- 2 carrots, scrubbed and cut into pieces
- 2 large celery stalks with leaves cut into pieces
- 1 large leek, cleaned and cut into pieces
- 1 heaping Tablespoon parsley
- 2 teaspoons thyme
- 1 bay leaf
- 1 Tablespoon black pepper
- 2 teaspoons salt or to taste
- Add all ingredients to a large stock pot.
- Bring to boil.
- Lower heat and simmer for 2 to 3 hours.
- Remove bones and vegetables.
- Strain liquid into a container.
- Refrigerate until fat solidifies at top.
- Remove fat.
I’m sitting here drinking some kombucha and it’s delightfully tasty. I noticed today when I consume kombucha I’m not as hungry throughout the day. Has anyone else experienced this? Maybe it’s the Almond Joy Protein Bars I made this morning, I love them! I was first introduced Continue reading
Slightly adapted from Food Wishes
This one has eluded me for a while. I tried the food processor method, the blender method, and even the (gasp) hand held whisk method, and was never able to get my mayonnaise to emulsify. A few years ago I complained to a friend of mine who also happens to be a highly skilled chef. He laughed and promised to show me how to properly make it the next time we saw each other. Continue reading
We love Chinese food, especially stir fry. In a typical week we’ll make stir fry two or three times, and Jan will occasionally ask me if I’m getting tired of having it for dinner. The answer is always “no.” Continue reading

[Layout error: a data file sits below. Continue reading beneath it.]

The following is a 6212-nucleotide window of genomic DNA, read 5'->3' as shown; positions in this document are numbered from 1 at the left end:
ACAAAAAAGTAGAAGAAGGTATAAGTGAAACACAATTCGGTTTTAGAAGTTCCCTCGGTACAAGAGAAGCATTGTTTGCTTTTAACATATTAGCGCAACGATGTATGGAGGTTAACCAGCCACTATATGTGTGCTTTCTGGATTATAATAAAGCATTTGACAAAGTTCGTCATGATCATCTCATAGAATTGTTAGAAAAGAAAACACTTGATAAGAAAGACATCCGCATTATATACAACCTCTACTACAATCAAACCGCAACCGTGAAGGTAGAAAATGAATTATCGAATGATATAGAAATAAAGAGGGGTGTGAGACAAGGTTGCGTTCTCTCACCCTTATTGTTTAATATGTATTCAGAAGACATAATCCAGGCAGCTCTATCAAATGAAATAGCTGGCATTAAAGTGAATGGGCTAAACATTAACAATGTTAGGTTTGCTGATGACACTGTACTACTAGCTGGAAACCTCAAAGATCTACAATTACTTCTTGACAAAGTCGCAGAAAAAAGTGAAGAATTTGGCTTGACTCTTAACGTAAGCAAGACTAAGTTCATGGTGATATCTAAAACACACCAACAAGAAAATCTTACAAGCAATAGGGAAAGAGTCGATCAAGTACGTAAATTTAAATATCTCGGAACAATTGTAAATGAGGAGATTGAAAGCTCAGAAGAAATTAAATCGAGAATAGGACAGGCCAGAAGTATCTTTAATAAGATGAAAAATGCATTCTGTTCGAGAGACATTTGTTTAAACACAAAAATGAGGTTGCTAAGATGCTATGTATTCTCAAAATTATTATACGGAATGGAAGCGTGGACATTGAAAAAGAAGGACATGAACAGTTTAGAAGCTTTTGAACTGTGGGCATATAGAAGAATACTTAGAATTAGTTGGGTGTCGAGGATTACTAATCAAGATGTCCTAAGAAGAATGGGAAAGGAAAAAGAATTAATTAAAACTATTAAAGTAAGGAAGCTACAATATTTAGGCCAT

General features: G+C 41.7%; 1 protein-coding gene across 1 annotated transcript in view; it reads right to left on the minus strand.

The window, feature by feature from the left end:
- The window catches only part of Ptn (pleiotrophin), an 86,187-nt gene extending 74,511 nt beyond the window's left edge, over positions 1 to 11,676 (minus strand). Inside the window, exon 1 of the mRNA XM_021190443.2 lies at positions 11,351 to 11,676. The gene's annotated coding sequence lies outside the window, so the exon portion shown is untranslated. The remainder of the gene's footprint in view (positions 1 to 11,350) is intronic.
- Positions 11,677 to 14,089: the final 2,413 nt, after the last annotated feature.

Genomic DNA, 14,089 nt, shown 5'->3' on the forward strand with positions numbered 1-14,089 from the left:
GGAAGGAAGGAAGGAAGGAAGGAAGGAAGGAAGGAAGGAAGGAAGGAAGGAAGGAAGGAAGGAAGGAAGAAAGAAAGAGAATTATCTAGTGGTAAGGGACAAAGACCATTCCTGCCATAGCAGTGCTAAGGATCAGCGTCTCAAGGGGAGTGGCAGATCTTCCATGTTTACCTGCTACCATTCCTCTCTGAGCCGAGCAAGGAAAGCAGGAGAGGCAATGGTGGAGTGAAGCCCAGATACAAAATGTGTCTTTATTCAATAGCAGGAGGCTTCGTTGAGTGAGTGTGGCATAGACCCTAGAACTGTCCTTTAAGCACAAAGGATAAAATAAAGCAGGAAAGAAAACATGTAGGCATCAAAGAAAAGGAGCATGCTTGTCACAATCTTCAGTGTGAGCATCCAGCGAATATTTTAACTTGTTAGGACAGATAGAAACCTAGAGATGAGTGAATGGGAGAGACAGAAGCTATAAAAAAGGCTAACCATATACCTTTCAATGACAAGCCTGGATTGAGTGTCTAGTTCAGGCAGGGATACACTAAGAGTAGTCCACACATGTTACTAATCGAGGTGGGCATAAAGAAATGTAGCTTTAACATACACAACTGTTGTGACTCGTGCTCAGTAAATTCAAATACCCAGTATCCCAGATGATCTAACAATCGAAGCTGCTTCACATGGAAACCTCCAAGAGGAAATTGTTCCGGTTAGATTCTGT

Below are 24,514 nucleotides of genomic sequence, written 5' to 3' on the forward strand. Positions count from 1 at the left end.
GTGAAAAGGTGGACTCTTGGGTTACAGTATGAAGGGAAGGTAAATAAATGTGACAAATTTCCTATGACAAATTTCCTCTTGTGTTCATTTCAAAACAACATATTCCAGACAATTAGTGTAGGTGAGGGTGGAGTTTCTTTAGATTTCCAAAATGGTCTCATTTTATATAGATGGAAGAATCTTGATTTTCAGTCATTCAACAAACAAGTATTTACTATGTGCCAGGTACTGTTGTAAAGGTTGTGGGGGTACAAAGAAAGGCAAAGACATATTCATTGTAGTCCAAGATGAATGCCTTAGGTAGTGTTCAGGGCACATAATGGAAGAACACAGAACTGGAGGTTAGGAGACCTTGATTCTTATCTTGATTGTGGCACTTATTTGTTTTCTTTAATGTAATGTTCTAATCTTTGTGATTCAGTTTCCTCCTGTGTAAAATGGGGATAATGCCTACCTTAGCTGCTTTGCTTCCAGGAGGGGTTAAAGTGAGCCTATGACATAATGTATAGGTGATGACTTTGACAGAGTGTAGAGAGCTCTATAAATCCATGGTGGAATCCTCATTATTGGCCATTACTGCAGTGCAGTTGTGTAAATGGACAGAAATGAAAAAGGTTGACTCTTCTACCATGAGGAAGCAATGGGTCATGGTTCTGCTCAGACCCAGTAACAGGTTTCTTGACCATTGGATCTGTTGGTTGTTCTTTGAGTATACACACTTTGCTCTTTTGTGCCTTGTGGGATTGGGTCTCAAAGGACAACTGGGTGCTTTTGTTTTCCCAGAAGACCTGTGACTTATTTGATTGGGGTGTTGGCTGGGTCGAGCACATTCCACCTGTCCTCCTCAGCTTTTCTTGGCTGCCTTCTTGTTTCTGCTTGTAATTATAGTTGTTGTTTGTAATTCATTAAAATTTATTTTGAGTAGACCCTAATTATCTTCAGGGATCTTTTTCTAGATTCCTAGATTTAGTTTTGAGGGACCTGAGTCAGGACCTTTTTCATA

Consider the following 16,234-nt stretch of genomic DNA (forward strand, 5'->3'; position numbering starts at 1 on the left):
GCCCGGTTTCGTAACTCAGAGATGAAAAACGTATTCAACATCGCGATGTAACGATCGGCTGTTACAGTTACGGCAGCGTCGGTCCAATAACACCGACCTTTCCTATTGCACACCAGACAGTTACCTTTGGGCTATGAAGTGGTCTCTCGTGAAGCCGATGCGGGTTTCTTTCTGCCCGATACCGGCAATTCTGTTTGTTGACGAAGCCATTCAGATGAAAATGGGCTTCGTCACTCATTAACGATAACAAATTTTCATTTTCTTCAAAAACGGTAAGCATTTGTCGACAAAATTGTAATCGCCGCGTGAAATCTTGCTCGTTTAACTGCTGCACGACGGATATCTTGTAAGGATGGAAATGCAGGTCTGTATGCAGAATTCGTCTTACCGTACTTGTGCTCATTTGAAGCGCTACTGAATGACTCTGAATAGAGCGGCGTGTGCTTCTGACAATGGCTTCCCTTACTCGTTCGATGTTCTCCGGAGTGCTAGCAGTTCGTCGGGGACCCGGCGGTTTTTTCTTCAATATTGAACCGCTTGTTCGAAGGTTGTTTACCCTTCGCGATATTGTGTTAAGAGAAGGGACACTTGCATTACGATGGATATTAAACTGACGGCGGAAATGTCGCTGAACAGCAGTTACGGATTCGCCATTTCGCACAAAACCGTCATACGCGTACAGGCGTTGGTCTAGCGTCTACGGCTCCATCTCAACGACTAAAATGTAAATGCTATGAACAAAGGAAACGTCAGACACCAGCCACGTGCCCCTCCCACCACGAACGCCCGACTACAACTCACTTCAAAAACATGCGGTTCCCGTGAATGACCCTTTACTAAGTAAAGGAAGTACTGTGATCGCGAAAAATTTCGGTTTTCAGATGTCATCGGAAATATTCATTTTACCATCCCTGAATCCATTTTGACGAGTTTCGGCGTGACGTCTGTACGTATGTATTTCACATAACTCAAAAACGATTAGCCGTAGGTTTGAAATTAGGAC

As a kid growing up we always had cranberry sauce for Thanksgiving and Christmas. It was OK, but I always considered it a bit bitter and one dimensional. In fact, I preferred the jelly from the can (I know, I feel rather ashamed of that but it is a fact non the less). So I phased out the old recipe I grew up on. It’s so wonderful to have certain dishes that bring back childhood memories and I have many, that just wasn’t one of them. Continue reading
This dish incorporates so many of my favorite things… potatoes, cheese, breakfast, almost any type of pie…and, it’s fancy enough to impress.
As much as I love pastry, a few months ago I envisioned doing something with a crust of thinly sliced potatoes instead of a traditional pie crust. I was thinking that a cheesecake shaped quiche would be beautiful, so I got one of our trusty spring-form pans, sliced a few spuds, and got to Continue reading
Allons Manger! (Let’s Eat!)
I grew up about a twenty minute drive from the Gulf of Mexico, in a little Texas town so far southeast that it was practically southwestern Louisiana. Cajun influences abounded. The best parts of my childhood involved salty gulf waters where we caught blue crabs with string and chicken necks, played on the beach, and fished and fished and fished.
A Cajun uncle owned a shrimp boat, so seafood was plentiful and I grew up with an appreciation and strong opinion of what constituted a proper seafood gumbo. About three years ago I filmed a chef buddy of mine making his version of seafood gumbo, and although it was a little different than what I grew up with, it was and is incredibly delicious.
If you’re unfamiliar with gumbo you should know that although there is no definitive recipe (there are as many as there are Cajuns) there are authentic recipes (also as many as there are Cajuns) and this is as authentic as they come. I have since made my friend’s seafood gumbo at least ten or twelve times, and invite you to give it a try.
What’s Out There Wednesday